Thursday, March 7, 2019


Most people are familiar with the term workaholic. What exactly is a workaholic, though? More importantly, is workaholism something people should strive for or try to avoid?
Regarding a definition of workaholism, the first and best definition of workaholism proposed by researchers identifies three types of workaholics: workaholics, work enthusiasts, and enthusiastic workaholics. Workaholics are very involved and strongly driven but do not enjoy their work very much. Work enthusiasts are very involved and enjoy their work very much but lack drive. Enthusiastic workaholics are very involved, strongly driven, and really enjoy their work.
Unfortunately, very little research has been done to find out the extent to which workaholism involves stress and other problems. Despite the lack of evidence, researchers have strong opinions on the subject. Some argue that workaholism is beneficial for the individual and the organization. Others argue that workaholism is damaging to the individual and the organization, likening it to other addictions, such as alcoholism. A researcher at York University in Canada recently reported the findings from a study aimed at clarifying this issue.

What was the research about?
The study examined the association between the different types of workaholism and well-being. Five hundred and thirty people responded to a set of questionnaires sent by mail. The participants had MBA degrees from a Canadian university and were employed full-time. Responses on the questionnaires were used to determine workaholism types and well-being.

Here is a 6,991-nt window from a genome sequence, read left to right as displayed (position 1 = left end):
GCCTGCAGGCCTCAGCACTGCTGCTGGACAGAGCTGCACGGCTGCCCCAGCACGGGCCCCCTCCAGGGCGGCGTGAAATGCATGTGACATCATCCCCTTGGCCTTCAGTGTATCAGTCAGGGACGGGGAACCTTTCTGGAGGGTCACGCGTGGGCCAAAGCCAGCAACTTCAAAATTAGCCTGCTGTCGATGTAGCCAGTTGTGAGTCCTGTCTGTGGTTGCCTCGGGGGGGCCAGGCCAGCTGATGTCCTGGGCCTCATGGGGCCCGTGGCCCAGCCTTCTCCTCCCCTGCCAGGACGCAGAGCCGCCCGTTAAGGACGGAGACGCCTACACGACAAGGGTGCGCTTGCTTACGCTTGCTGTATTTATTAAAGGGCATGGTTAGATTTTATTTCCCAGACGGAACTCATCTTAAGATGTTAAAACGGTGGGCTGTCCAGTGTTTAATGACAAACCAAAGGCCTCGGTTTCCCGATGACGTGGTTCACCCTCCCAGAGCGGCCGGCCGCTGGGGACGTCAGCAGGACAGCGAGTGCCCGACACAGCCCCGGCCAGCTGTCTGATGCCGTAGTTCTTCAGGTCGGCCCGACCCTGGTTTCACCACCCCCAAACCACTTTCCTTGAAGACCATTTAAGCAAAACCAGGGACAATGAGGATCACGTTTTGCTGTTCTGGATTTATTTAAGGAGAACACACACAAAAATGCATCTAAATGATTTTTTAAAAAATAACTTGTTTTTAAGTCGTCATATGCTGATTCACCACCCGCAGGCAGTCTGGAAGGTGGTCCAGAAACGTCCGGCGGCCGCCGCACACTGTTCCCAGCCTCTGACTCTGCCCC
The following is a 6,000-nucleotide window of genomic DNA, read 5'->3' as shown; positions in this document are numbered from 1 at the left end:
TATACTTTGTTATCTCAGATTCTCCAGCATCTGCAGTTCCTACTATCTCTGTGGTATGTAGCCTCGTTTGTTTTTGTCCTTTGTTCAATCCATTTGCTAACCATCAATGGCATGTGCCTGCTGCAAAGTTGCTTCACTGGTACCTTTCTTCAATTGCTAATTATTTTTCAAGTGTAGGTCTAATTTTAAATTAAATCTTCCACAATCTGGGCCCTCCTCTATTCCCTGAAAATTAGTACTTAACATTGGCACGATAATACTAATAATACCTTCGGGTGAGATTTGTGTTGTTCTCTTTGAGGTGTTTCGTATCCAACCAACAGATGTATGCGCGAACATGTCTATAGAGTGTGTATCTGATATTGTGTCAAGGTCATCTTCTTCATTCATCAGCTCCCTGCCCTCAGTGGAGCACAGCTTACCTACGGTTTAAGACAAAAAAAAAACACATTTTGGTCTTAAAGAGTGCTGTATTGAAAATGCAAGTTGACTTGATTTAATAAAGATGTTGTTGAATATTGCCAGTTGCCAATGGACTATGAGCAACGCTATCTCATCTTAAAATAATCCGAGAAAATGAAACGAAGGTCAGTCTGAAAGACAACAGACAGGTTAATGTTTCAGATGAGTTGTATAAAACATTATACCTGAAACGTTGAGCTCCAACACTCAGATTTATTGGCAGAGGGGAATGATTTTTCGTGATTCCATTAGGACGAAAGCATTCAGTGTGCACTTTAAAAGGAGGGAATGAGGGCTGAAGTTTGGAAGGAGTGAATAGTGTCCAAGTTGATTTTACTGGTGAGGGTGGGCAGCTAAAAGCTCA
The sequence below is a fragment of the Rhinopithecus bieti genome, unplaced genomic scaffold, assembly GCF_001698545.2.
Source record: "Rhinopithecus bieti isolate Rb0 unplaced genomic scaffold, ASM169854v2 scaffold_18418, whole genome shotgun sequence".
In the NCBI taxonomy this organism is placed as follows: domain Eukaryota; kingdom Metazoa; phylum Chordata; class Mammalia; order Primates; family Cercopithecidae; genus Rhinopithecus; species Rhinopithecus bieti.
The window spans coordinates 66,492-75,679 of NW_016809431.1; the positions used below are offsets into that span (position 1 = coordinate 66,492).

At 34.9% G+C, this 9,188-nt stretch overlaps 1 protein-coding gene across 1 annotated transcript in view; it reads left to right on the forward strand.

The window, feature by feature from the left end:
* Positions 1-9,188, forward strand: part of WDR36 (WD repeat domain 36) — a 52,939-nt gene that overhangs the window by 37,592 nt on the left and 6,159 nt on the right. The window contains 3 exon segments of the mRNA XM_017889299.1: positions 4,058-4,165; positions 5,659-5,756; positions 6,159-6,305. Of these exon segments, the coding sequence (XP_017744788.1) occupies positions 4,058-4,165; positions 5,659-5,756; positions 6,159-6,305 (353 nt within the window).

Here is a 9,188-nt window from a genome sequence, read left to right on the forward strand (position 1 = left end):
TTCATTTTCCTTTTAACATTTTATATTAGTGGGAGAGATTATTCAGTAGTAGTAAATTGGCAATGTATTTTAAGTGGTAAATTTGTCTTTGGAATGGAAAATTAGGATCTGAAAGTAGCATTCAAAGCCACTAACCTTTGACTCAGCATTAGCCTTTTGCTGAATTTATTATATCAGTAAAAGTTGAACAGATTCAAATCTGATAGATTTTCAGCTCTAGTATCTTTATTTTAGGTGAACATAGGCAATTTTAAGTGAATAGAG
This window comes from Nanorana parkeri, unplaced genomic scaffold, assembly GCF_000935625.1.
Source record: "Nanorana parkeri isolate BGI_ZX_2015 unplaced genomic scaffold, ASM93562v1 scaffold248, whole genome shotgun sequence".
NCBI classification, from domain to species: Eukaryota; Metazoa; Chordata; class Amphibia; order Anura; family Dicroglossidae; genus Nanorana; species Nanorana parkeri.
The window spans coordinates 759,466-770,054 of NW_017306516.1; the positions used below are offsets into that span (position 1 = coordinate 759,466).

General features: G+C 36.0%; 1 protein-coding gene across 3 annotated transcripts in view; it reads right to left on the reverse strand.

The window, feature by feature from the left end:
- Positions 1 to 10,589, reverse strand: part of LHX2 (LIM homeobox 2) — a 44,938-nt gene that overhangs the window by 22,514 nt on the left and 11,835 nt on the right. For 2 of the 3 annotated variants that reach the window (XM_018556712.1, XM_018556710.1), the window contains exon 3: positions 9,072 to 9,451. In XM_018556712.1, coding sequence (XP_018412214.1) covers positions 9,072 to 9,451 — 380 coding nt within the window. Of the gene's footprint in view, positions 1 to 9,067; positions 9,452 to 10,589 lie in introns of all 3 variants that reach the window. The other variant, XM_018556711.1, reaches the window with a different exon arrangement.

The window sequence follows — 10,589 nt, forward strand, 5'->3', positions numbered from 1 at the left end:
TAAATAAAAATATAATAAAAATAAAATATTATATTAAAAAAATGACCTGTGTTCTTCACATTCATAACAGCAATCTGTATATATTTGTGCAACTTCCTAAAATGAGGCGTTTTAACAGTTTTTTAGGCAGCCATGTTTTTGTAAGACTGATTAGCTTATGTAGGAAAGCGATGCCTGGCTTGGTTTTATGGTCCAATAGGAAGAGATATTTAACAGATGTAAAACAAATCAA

The results demonstrated that different types of workaholism were related to well-being in different ways, which may help explain some of the inconsistencies in the other research. Compared to work enthusiasts and enthusiastic workaholics, workaholics tended to suffer more from negative bodily symptoms (e.g., headache), to engage less in healthy behaviors (e.g., exercise), and to be worse off emotionally.

Why should it matter to me?
People who have a great deal of involvement in their work may want to figure out what type workaholism they have, if any. People who fall into the workaholic category may find their job less stressful and feel better overall if they find a way to make their job more enjoyable and possibly also find a way to avoid being excessively driven to work.
Source: Burke, R. J. (2000). Workaholism in organizations: Psychological and physical well-being consequences. Stress Medicine, 16, 11-16.